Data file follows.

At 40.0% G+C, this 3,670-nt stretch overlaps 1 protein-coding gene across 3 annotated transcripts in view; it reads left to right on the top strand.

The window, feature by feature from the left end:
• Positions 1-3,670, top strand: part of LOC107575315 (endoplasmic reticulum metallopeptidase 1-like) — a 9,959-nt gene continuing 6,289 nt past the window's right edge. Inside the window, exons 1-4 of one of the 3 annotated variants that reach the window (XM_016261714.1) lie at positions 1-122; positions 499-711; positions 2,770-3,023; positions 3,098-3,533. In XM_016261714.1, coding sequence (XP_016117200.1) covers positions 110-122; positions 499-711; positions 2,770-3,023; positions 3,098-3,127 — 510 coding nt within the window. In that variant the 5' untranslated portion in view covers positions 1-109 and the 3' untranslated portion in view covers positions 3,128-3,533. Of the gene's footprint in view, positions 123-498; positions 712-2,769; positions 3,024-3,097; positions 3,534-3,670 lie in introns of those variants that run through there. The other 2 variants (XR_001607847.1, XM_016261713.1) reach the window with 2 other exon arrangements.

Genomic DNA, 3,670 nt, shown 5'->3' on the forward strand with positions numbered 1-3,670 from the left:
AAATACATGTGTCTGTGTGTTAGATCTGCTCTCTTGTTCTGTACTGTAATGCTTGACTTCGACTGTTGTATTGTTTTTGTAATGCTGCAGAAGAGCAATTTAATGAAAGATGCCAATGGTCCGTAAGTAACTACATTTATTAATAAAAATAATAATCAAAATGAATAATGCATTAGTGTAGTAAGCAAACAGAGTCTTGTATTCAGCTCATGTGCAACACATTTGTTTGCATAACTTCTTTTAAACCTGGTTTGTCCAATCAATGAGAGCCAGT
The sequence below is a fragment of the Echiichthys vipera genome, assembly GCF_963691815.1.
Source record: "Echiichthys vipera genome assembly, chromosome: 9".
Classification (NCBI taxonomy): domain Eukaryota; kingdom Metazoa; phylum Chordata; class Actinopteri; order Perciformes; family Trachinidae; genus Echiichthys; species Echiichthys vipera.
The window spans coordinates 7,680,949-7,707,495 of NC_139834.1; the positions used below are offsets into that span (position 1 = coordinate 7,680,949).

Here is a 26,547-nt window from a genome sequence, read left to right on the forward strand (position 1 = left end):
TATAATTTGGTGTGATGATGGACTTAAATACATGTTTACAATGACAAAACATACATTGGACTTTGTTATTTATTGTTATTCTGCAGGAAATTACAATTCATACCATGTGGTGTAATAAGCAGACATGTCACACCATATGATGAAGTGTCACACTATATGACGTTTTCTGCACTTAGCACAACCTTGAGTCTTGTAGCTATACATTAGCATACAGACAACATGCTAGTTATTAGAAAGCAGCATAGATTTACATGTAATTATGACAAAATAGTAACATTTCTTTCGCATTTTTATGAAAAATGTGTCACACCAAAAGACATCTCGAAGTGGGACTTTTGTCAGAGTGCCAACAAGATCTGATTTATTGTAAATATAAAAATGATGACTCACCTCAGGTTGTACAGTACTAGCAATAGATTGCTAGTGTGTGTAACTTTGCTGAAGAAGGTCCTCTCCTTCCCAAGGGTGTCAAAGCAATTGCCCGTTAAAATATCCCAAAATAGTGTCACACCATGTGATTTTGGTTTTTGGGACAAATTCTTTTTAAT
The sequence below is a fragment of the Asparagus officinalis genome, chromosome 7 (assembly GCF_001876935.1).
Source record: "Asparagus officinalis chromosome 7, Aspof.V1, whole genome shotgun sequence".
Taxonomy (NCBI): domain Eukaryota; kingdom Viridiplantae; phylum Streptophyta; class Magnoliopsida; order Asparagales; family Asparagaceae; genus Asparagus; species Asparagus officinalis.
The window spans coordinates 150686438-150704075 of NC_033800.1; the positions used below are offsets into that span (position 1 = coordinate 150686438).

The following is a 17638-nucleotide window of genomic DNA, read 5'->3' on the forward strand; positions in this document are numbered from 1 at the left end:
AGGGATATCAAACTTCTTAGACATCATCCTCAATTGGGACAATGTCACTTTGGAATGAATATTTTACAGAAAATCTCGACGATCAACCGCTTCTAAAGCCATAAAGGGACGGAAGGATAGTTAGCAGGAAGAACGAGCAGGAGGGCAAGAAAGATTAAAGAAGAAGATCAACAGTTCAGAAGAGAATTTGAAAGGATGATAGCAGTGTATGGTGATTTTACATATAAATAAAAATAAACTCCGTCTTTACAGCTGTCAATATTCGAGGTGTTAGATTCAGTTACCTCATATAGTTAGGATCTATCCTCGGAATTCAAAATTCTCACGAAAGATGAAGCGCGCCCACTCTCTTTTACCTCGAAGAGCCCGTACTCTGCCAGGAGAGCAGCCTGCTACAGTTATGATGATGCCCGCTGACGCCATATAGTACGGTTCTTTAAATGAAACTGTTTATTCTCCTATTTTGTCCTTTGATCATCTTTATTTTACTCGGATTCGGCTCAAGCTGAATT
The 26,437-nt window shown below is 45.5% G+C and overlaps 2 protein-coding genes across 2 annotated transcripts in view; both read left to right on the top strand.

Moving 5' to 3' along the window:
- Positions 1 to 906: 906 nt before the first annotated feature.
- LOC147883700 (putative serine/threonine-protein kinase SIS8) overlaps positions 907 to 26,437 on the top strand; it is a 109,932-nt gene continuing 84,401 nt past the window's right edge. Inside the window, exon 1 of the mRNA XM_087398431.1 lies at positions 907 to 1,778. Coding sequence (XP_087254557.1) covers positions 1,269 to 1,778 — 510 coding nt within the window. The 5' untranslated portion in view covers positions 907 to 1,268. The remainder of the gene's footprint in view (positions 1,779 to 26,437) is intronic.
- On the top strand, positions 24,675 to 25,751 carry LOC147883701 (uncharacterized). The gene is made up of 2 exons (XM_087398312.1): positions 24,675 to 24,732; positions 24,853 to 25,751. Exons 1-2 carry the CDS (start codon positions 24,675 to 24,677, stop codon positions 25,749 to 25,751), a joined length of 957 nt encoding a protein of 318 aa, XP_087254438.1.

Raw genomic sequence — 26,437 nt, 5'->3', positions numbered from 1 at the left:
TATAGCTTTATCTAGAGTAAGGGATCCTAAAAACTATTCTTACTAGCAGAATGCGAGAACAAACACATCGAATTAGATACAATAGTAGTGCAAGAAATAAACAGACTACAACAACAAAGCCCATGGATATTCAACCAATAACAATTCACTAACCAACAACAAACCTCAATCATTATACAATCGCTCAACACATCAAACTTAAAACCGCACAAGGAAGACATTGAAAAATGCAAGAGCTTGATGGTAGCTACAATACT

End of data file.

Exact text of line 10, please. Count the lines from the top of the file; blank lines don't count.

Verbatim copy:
Here is a 26,547-nt window from a genome sequence, read left to right on the forward strand (position 1 = left end):